[The late Nicole Bruinsma, founding member of ACRE, was posthumously awarded the 2002 prestigious People's Choice Gold Environmental Health Award for her work with the Municipality of Chelsea in banning pesticides.]
On a winter's day in 1999, Nicole Bruinsma stood in front of a community gathering in Chelsea, Quebec. Bruinsma addressed the audience of 200 not only as a mother and a breast-cancer survivor but as the family physician of many in attendance. She hadn't sought the spotlight. In fact, Bruinsma didn't particularly enjoy occupying centre stage.
But the personal had become political. A year earlier, at the age of 38, Bruinsma had been diagnosed with breast cancer. That diagnosis, which coincided with no known risk factors, had triggered a fact-finding mission about environmental causes of human illness. The scientific literature on pesticides, in particular, was full of alarming information: evidence of potent neurological effects; an absence of carcinogen testing for the 7,000 products regulated in Canada; and the presence of ingredients that had been approved in the 1950s, long before their effects were known.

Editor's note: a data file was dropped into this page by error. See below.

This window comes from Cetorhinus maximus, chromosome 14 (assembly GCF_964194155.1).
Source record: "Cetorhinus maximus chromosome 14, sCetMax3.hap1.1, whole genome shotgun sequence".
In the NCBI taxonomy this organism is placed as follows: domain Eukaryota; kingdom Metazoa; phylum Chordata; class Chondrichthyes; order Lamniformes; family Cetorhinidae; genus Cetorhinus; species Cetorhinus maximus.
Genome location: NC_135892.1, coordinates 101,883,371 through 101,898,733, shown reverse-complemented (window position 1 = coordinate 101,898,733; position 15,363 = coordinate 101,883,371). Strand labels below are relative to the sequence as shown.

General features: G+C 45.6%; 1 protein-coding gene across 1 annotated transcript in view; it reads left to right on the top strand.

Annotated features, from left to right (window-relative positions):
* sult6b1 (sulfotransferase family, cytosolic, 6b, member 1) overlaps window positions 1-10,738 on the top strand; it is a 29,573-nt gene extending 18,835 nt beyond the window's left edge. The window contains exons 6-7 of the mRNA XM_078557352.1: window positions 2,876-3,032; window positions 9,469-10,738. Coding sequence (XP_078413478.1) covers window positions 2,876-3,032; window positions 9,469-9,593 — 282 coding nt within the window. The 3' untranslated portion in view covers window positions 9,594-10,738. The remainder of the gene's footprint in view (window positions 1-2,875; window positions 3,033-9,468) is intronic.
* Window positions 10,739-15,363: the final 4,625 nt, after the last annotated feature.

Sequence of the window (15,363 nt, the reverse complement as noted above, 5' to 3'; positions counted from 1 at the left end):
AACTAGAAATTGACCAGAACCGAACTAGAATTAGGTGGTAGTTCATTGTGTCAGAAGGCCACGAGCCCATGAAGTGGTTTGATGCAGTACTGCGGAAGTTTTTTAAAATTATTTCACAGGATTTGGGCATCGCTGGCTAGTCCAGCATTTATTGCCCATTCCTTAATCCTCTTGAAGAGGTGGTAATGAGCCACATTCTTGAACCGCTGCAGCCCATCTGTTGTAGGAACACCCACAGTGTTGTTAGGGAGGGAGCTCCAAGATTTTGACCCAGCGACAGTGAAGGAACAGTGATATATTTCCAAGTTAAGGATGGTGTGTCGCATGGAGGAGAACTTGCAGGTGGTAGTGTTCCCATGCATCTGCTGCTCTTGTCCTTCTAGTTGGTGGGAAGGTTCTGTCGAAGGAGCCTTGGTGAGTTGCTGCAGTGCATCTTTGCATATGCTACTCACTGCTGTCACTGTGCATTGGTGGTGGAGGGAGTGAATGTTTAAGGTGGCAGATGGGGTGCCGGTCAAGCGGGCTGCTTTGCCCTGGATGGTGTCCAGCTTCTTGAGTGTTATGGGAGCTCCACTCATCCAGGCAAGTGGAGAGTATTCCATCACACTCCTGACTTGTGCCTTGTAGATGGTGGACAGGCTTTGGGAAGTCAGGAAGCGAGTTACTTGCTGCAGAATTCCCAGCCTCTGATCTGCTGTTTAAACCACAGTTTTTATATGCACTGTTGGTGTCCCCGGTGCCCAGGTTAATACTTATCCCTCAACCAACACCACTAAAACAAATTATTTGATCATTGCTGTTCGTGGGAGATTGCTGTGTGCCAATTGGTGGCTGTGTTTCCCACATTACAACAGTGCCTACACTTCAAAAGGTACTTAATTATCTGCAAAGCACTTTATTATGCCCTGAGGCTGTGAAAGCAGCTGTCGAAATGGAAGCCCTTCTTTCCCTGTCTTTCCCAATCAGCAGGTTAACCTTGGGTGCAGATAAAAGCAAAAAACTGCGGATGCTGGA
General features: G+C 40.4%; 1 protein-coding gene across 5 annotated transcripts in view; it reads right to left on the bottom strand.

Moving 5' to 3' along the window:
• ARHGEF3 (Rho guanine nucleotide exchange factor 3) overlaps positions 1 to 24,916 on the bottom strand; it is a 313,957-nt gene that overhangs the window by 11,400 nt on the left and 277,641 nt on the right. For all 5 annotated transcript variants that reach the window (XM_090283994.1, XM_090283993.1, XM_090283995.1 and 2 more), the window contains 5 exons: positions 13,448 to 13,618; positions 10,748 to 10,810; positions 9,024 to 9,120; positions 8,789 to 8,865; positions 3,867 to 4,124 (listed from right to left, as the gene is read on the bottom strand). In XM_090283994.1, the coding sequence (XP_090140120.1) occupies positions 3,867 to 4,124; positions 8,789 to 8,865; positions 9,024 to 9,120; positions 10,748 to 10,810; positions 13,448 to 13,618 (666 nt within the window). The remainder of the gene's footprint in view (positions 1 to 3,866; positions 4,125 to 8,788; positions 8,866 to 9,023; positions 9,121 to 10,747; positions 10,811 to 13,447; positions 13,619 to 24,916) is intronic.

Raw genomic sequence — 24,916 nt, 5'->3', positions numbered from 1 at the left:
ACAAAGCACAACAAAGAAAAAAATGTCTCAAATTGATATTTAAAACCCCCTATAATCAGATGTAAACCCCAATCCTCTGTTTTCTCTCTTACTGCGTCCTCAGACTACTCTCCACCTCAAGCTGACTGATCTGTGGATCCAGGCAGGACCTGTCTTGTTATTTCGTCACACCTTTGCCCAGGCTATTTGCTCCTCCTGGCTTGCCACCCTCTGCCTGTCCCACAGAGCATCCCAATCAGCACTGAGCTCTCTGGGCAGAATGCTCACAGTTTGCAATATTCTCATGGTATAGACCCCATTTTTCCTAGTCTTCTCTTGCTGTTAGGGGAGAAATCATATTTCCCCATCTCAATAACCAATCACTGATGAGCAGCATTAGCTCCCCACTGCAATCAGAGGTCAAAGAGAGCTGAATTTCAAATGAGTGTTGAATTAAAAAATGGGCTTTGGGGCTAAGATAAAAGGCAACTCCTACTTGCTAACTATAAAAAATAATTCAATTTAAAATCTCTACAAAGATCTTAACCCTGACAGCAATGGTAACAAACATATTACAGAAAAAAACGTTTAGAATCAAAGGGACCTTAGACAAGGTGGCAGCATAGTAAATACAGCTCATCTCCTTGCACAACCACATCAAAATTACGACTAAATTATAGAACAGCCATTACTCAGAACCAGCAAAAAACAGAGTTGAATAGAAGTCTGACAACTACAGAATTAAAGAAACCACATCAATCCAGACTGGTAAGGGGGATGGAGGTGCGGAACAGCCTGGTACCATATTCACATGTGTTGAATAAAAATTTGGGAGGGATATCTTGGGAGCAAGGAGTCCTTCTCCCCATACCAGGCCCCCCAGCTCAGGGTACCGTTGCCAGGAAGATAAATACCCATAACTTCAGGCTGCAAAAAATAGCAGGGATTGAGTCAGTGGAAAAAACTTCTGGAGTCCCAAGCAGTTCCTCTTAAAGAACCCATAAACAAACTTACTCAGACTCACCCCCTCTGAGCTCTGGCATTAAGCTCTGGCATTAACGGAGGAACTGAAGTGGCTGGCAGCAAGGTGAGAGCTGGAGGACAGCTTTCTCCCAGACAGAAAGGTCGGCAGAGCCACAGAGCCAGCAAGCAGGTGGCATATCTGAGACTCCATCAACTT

These discoveries inspired Bruinsma to speak out that night against the cosmetic use of pesticides, and it was a speech that galvanized the community of 6,000. Within a year, in response to a groundswell of support led by Action Chelsea for Respect of the Environment, Chelsea had passed a bylaw banning the use of pesticides to achieve flawless urban landscapes.
Nicole Bruinsma died in February 2002 of metastatic disease, but her legacy of the Chelsea ban has paved the way for dozens of other Canadian cities.